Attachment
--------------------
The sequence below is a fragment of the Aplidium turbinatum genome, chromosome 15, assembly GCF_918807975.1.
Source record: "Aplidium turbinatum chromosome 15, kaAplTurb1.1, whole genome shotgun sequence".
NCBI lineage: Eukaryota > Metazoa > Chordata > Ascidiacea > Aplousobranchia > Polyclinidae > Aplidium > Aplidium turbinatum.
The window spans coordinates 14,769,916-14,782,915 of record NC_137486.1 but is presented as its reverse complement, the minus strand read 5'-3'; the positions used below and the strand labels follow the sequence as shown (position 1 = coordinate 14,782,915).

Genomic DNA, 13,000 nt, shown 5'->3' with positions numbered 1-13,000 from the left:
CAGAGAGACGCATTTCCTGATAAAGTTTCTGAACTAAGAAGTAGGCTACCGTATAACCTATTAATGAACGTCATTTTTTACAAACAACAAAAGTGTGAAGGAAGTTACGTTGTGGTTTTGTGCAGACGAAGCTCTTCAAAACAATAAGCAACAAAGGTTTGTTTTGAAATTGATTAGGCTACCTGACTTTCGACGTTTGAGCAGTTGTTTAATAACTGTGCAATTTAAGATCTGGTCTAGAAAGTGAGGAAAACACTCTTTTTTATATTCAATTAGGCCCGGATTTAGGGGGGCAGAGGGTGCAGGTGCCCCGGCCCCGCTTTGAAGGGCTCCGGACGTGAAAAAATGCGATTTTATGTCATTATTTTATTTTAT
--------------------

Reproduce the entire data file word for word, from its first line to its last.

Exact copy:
The sequence below is a fragment of the Aplidium turbinatum genome, chromosome 15, assembly GCF_918807975.1.
Source record: "Aplidium turbinatum chromosome 15, kaAplTurb1.1, whole genome shotgun sequence".
NCBI lineage: Eukaryota > Metazoa > Chordata > Ascidiacea > Aplousobranchia > Polyclinidae > Aplidium > Aplidium turbinatum.
The window spans coordinates 14,769,916-14,782,915 of record NC_137486.1 but is presented as its reverse complement, the minus strand read 5'-3'; the positions used below and the strand labels follow the sequence as shown (position 1 = coordinate 14,782,915).

Genomic DNA, 13,000 nt, shown 5'->3' with positions numbered 1-13,000 from the left:
CAGAGAGACGCATTTCCTGATAAAGTTTCTGAACTAAGAAGTAGGCTACCGTATAACCTATTAATGAACGTCATTTTTTACAAACAACAAAAGTGTGAAGGAAGTTACGTTGTGGTTTTGTGCAGACGAAGCTCTTCAAAACAATAAGCAACAAAGGTTTGTTTTGAAATTGATTAGGCTACCTGACTTTCGACGTTTGAGCAGTTGTTTAATAACTGTGCAATTTAAGATCTGGTCTAGAAAGTGAGGAAAACACTCTTTTTTATATTCAATTAGGCCCGGATTTAGGGGGGCAGAGGGTGCAGGTGCCCCGGCCCCGCTTTGAAGGGCTCCGGACGTGAAAAAATGCGATTTTATGTCATTATTTTATTTTAT